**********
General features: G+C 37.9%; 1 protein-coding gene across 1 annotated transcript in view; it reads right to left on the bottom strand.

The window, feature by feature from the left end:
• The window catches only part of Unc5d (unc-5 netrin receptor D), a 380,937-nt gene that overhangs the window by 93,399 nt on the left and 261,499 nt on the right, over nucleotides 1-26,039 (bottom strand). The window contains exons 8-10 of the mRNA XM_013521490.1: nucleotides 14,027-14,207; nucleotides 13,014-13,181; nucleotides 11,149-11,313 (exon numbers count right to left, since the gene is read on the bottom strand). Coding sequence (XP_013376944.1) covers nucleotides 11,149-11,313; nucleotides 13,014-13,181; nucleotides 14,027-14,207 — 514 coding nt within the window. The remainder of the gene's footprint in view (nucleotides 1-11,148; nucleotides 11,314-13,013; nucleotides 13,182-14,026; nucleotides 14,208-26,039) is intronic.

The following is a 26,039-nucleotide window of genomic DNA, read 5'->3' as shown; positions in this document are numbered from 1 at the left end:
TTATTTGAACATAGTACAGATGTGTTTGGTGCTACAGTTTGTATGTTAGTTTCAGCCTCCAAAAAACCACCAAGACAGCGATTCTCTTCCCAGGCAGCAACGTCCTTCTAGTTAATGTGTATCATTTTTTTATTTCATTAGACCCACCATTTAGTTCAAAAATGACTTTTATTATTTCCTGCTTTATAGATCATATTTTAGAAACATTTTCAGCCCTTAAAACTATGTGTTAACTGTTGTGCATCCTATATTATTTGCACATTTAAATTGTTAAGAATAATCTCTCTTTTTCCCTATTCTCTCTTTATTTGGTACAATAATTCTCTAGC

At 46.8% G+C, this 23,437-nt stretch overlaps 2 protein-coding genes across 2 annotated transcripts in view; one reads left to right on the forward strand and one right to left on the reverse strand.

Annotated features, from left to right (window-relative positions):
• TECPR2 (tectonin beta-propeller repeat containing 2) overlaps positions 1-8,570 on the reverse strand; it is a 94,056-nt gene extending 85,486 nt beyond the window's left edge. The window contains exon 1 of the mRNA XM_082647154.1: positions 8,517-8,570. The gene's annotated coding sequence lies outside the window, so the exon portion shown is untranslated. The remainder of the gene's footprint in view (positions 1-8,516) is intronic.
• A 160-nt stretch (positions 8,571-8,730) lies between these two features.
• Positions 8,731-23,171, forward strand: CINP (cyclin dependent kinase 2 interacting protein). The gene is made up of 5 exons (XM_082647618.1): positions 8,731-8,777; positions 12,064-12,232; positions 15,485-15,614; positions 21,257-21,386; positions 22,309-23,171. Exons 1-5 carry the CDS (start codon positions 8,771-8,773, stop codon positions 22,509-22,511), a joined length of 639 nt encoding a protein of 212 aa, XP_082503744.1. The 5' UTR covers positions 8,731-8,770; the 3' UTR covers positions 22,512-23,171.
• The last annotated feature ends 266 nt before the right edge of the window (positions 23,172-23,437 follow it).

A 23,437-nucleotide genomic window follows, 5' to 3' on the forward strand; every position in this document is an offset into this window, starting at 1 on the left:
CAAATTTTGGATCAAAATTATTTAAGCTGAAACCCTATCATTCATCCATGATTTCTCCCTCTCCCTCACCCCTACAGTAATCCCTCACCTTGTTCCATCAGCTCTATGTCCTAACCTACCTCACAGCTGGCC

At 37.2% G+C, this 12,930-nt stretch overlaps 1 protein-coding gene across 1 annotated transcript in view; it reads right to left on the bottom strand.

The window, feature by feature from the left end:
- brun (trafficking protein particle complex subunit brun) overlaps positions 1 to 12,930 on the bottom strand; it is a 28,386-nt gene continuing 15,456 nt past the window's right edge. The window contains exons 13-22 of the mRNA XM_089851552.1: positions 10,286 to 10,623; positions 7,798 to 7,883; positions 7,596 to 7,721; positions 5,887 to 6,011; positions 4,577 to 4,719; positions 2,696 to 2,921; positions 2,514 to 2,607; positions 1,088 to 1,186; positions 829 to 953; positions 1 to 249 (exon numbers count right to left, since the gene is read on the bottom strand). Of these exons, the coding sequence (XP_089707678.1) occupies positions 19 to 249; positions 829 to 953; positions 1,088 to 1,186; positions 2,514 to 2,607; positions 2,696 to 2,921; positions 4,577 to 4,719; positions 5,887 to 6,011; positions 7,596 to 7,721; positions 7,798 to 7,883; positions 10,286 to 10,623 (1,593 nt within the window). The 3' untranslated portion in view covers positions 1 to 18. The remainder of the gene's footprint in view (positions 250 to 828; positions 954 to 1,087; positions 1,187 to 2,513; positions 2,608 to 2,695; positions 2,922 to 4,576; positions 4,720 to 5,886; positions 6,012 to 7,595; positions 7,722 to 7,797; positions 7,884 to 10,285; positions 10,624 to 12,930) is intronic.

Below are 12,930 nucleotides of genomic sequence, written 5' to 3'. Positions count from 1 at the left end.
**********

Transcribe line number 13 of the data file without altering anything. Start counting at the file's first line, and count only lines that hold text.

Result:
CAAATTTTGGATCAAAATTATTTAAGCTGAAACCCTATCATTCATCCATGATTTCTCCCTCTCCCTCACCCCTACAGTAATCCCTCACCTTGTTCCATCAGCTCTATGTCCTAACCTACCTCACAGCTGGCC